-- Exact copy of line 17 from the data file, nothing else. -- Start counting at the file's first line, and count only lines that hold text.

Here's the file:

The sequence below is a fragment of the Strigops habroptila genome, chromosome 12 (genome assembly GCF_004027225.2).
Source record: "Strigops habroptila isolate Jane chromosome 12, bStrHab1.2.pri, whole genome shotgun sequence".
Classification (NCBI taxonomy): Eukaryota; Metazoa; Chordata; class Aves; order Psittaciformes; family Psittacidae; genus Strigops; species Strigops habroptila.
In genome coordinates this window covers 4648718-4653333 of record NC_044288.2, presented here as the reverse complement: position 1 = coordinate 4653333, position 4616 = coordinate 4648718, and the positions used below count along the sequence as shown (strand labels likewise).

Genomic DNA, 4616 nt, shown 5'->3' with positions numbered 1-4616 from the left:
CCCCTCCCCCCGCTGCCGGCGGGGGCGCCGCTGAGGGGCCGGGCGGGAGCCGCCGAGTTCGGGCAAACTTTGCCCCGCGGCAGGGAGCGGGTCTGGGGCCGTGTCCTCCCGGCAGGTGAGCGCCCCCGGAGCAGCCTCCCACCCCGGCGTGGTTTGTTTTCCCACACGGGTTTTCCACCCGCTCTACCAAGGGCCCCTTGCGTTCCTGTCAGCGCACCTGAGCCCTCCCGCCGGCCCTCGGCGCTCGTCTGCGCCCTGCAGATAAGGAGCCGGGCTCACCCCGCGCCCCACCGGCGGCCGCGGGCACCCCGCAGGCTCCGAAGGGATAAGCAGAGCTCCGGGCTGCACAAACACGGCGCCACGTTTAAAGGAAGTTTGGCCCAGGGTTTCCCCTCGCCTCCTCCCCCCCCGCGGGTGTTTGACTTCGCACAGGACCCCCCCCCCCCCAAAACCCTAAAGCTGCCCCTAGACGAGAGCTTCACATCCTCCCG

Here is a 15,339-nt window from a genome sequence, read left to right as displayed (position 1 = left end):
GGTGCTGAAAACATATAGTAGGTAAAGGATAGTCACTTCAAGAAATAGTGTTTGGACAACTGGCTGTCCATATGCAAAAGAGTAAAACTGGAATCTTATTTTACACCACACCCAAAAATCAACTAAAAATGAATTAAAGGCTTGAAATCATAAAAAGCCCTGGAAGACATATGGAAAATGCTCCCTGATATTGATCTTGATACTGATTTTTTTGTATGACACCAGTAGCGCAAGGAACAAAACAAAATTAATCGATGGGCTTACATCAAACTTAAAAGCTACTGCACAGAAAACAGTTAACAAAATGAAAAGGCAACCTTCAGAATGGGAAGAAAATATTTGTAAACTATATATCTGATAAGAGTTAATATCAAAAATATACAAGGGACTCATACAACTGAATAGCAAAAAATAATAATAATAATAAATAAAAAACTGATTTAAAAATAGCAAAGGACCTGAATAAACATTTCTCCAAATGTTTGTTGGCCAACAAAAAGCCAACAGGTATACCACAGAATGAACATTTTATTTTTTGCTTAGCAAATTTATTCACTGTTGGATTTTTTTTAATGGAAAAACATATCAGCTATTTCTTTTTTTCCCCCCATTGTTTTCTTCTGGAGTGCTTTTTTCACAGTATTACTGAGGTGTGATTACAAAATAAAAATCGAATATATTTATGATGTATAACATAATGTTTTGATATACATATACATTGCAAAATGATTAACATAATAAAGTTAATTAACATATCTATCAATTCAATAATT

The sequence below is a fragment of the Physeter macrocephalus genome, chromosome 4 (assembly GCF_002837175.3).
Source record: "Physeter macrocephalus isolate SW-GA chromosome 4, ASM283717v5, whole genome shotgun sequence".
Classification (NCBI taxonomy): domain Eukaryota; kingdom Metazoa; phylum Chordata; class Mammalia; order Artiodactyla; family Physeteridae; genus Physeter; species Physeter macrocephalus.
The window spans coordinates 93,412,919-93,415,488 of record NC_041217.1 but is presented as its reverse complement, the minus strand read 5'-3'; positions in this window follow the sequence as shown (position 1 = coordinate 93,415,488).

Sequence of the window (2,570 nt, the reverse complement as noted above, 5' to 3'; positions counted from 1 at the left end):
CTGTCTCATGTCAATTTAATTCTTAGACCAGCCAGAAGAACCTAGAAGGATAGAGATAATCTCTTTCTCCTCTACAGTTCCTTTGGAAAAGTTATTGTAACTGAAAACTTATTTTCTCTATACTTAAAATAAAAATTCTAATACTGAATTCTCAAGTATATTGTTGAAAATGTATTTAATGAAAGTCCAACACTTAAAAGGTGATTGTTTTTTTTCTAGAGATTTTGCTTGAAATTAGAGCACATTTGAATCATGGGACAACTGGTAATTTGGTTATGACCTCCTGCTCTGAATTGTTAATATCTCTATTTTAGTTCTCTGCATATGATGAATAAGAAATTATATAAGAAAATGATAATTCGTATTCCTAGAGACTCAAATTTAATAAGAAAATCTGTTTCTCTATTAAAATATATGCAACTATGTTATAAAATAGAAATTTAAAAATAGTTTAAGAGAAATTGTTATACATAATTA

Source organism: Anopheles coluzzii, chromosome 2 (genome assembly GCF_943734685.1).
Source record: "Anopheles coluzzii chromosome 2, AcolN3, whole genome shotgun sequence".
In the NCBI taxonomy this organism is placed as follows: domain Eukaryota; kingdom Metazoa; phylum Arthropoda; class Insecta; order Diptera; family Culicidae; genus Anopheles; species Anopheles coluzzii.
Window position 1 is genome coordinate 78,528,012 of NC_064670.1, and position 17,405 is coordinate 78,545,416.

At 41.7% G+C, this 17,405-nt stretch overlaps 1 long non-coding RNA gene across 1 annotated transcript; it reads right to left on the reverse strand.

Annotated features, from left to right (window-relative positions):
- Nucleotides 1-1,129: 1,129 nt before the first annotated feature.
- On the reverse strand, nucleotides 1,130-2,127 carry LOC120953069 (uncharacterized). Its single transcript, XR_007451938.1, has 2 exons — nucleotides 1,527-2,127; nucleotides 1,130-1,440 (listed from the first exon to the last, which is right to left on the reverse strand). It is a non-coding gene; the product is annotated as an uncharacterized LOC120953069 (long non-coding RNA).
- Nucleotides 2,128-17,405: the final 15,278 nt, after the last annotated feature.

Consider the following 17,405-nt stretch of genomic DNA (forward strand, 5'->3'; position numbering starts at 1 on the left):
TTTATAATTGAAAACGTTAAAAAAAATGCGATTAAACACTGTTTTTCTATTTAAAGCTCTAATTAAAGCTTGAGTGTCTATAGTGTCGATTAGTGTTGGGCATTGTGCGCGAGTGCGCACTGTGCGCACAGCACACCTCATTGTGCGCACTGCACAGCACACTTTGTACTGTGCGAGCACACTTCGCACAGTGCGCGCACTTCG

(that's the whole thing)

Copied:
In the NCBI taxonomy this organism is placed as follows: domain Eukaryota; kingdom Metazoa; phylum Arthropoda; class Insecta; order Diptera; family Culicidae; genus Anopheles; species Anopheles coluzzii.